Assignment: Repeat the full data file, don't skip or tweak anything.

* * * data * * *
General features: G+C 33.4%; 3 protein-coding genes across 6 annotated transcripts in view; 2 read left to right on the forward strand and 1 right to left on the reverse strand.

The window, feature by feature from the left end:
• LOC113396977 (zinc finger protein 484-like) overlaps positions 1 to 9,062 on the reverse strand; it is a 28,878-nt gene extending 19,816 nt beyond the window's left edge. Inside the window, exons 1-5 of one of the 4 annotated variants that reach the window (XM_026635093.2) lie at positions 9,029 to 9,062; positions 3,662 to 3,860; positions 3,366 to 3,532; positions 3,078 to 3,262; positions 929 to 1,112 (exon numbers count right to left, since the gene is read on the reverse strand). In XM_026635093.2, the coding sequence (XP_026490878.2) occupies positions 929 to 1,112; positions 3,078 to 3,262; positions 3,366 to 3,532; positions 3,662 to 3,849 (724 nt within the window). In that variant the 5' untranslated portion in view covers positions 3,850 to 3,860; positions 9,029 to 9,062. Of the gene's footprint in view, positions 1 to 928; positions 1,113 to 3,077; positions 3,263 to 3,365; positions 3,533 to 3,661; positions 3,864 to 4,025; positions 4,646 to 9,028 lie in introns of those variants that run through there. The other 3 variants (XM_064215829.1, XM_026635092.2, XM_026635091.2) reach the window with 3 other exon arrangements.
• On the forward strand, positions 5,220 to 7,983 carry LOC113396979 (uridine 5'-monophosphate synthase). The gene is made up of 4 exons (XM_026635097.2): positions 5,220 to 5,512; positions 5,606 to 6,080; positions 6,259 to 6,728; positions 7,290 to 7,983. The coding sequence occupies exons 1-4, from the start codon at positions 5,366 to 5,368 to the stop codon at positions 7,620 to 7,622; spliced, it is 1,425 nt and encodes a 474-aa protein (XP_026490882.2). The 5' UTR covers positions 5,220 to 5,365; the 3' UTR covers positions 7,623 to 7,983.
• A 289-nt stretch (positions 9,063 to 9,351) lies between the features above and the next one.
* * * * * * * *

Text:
General features: G+C 33.4%; 3 protein-coding genes across 6 annotated transcripts in view; 2 read left to right on the forward strand and 1 right to left on the reverse strand.

The window, feature by feature from the left end:
• LOC113396977 (zinc finger protein 484-like) overlaps positions 1 to 9,062 on the reverse strand; it is a 28,878-nt gene extending 19,816 nt beyond the window's left edge. Inside the window, exons 1-5 of one of the 4 annotated variants that reach the window (XM_026635093.2) lie at positions 9,029 to 9,062; positions 3,662 to 3,860; positions 3,366 to 3,532; positions 3,078 to 3,262; positions 929 to 1,112 (exon numbers count right to left, since the gene is read on the reverse strand). In XM_026635093.2, the coding sequence (XP_026490878.2) occupies positions 929 to 1,112; positions 3,078 to 3,262; positions 3,366 to 3,532; positions 3,662 to 3,849 (724 nt within the window). In that variant the 5' untranslated portion in view covers positions 3,850 to 3,860; positions 9,029 to 9,062. Of the gene's footprint in view, positions 1 to 928; positions 1,113 to 3,077; positions 3,263 to 3,365; positions 3,533 to 3,661; positions 3,864 to 4,025; positions 4,646 to 9,028 lie in introns of those variants that run through there. The other 3 variants (XM_064215829.1, XM_026635092.2, XM_026635091.2) reach the window with 3 other exon arrangements.
• On the forward strand, positions 5,220 to 7,983 carry LOC113396979 (uridine 5'-monophosphate synthase). The gene is made up of 4 exons (XM_026635097.2): positions 5,220 to 5,512; positions 5,606 to 6,080; positions 6,259 to 6,728; positions 7,290 to 7,983. The coding sequence occupies exons 1-4, from the start codon at positions 5,366 to 5,368 to the stop codon at positions 7,620 to 7,622; spliced, it is 1,425 nt and encodes a 474-aa protein (XP_026490882.2). The 5' UTR covers positions 5,220 to 5,365; the 3' UTR covers positions 7,623 to 7,983.
• A 289-nt stretch (positions 9,063 to 9,351) lies between the features above and the next one.